- The M3, a broad gauge of cash in the US economy, experienced a record one-month drop in July, adding to existing economic worries.
- Given its broad scope, M3 is sometimes even viewed as a leading economic indicator.
- But the "M" indicators don't carry the validity they once did. In fact, there are few reliable money supply indicators today.
If you took an economics course in college you may recall learning about M1, M2, and M3—indicators formerly used by the Federal Reserve to gauge money supply growth. Of the three gauges, M3 is the broadest measure of cash in the US economy. Despite the fact the Fed no longer considers this data useful for gauging US economic performance, some find reason to fret the indicator's sharpest monthly drop on record.
So, in addition to widespread fears of rampant inflation (implying a glut of cash), there's now concern a contracting money supply will bring down Wall Street too. That these polarizing worries are simultaneously getting press should at least raise an eyebrow, if not induce outright skepticism.
Here's a refresher in case you slept through class: The Ms indicate different classes of money. They range from M0, the narrowest gauge comprised only of cash actually circulating and held in the central bank, M1 which adds demand deposits (think checking accounts), M2 which adds savings, CDs, etc. to M3, which is basically the entire sum of cash in an economy from deposits to institutional money market funds and beyond.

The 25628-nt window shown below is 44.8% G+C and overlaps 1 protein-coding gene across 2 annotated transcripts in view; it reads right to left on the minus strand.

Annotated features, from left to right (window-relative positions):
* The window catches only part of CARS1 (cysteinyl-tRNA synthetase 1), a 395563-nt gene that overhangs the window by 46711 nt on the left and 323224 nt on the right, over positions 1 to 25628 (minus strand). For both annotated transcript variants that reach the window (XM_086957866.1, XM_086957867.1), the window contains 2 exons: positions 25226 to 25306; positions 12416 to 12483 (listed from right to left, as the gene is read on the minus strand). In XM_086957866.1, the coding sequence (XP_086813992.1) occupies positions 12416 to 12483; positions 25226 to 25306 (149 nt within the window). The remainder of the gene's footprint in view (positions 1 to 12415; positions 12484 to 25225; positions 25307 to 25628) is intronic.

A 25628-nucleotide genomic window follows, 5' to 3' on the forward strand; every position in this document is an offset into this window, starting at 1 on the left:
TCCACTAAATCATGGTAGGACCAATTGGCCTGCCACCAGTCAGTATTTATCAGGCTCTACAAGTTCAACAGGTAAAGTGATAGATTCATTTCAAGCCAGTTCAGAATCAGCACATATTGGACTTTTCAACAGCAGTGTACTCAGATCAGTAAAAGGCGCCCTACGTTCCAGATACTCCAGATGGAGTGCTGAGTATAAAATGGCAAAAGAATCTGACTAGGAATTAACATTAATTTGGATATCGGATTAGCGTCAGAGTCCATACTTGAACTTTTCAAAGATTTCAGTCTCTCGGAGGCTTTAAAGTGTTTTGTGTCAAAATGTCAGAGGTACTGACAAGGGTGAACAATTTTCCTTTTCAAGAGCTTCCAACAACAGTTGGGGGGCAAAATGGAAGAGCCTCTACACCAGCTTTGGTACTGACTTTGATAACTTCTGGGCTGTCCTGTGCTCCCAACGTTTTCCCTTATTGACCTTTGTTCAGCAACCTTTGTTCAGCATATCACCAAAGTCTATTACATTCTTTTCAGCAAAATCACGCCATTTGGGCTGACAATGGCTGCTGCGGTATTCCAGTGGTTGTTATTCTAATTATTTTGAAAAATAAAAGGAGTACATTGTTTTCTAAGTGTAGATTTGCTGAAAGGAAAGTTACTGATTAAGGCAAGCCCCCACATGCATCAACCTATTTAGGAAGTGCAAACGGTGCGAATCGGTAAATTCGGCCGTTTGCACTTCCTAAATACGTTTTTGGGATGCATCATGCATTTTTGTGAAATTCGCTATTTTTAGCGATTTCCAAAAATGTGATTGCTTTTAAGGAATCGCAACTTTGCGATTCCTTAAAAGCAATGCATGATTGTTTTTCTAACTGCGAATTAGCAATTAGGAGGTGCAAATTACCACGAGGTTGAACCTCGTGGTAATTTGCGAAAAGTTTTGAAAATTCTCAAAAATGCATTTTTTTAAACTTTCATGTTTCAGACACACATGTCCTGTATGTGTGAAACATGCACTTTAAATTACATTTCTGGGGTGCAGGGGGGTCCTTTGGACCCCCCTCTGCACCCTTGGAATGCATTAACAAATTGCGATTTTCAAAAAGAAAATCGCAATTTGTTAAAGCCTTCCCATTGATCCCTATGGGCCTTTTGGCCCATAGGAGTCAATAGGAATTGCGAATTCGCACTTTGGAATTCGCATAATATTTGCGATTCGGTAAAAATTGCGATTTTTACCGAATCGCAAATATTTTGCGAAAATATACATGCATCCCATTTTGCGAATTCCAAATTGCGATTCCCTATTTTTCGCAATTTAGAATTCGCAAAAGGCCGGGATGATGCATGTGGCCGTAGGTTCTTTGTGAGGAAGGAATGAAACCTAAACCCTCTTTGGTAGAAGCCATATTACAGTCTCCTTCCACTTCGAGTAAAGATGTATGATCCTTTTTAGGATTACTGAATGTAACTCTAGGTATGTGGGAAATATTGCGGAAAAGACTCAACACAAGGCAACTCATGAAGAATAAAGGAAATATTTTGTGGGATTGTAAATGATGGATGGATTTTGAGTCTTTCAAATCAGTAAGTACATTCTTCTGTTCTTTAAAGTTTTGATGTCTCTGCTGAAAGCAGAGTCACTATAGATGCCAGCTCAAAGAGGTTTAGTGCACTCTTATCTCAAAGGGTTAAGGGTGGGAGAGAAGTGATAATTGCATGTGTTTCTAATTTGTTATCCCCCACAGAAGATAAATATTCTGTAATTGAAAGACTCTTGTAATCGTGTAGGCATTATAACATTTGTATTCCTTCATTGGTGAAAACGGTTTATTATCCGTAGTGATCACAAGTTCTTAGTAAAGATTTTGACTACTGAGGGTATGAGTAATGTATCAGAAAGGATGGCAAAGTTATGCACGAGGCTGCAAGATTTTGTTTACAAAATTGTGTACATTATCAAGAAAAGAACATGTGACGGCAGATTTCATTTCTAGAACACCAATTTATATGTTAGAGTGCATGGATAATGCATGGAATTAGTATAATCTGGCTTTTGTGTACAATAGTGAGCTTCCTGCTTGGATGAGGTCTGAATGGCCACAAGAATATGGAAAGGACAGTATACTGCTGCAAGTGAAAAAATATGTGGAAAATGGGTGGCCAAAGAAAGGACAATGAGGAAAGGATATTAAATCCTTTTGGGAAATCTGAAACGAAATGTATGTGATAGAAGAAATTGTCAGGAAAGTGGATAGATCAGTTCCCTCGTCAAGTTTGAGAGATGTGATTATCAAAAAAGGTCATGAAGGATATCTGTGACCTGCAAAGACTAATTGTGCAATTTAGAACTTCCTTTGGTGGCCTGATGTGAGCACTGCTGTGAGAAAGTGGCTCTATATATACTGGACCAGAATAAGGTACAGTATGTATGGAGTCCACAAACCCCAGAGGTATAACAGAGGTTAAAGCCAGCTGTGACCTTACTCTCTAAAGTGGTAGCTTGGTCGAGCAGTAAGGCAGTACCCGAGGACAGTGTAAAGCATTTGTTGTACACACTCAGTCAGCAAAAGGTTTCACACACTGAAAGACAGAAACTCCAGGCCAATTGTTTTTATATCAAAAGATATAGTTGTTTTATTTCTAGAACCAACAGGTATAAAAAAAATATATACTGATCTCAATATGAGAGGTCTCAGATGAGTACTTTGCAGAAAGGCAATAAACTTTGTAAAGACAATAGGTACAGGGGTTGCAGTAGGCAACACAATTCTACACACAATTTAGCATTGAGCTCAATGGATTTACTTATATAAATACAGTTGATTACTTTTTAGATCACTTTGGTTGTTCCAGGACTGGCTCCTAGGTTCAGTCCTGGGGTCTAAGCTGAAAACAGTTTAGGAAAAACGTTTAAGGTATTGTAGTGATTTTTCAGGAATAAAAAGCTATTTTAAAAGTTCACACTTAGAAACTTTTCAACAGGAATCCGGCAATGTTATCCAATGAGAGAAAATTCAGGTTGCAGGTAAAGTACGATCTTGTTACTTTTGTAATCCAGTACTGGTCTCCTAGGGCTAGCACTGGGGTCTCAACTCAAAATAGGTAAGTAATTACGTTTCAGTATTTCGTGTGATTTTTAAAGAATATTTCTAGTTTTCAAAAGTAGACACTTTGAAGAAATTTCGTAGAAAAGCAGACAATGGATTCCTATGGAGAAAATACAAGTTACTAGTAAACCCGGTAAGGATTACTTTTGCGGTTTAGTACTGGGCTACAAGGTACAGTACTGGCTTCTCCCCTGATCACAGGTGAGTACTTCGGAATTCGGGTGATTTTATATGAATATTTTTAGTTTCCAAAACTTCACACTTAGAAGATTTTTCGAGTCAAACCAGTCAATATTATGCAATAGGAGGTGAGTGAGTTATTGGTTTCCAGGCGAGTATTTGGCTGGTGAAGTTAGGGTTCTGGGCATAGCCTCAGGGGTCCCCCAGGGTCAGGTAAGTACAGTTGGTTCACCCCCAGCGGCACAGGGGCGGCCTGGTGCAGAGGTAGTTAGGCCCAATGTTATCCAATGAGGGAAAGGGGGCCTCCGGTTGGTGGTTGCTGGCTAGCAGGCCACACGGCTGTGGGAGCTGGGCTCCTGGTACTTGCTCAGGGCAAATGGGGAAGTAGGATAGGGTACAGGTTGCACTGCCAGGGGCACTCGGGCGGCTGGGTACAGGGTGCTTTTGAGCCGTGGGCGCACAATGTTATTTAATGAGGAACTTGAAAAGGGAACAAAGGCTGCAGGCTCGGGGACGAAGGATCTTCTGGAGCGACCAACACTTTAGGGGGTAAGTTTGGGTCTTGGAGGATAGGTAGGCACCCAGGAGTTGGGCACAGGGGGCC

M3 readings can be highly volatile. Just a couple months ago folks lamented the surge in M3, claiming it all but assured rampant inflation. Now just a month later the exact opposite is happening? Seems paradoxical. Over past decades, a number of developments have broken down the relationship between money supply growth and the performance of the US economy (if there truly was one in the first place). In July of 2000, the Federal Reserve announced it would no longer set target ranges for money supply growth.
Accurately measuring money supply isn't easy—in part because the methods used to create money have changed over time. Many believe the Fed simply turns on the printing presses to increase the supply of money. But that's not the case. Generally, if the Fed wants to increase the money supply, they lower interest rates, which in effect increases borrowing and pumps money into the system and can even increase the velocity of money in the system. When interest rates are low, borrowing tends to increase. As institutions lend more, money is created. So today's inflation hawks can't have it both ways: it would be near impossible to have aggregate lending activity fall of a cliff (which it hasn't) and simultaneously have rampant inflation.
As Milton Friedman taught us, inflation is always and everywhere a monetary phenomenon. True inflation involves too many dollars chasing too few goods. But without a good way to measure money supply it's exceedingly difficult to predict inflation in this way, and serves as yet another reason we believe market-driven indicators like long-term Treasury yields are a better way to gauge inflation looking ahead.
Here's something else to think about: Why believe US money supply alone will topple Wall Street? Truth is, looking at the US dollar in a vacuum doesn't tell the whole story. When it comes to today's globally integrated capital markets, seeing the global currency picture matters more.
Don't let the "M" factor, or rather, non-factor, spook you. Capital markets are evolving and creating actual money so fast that classifications of money can't keep up. Therefore, indicators like the Ms don't carry the power they once did. It's misguided to believe there's a simple catch-all indicator that accurately depicts money supply and therefore gives a clear indication of the future. The global economy changes constantly and necessitates ongoing innovation in analysis methods in order to gain valuable insight.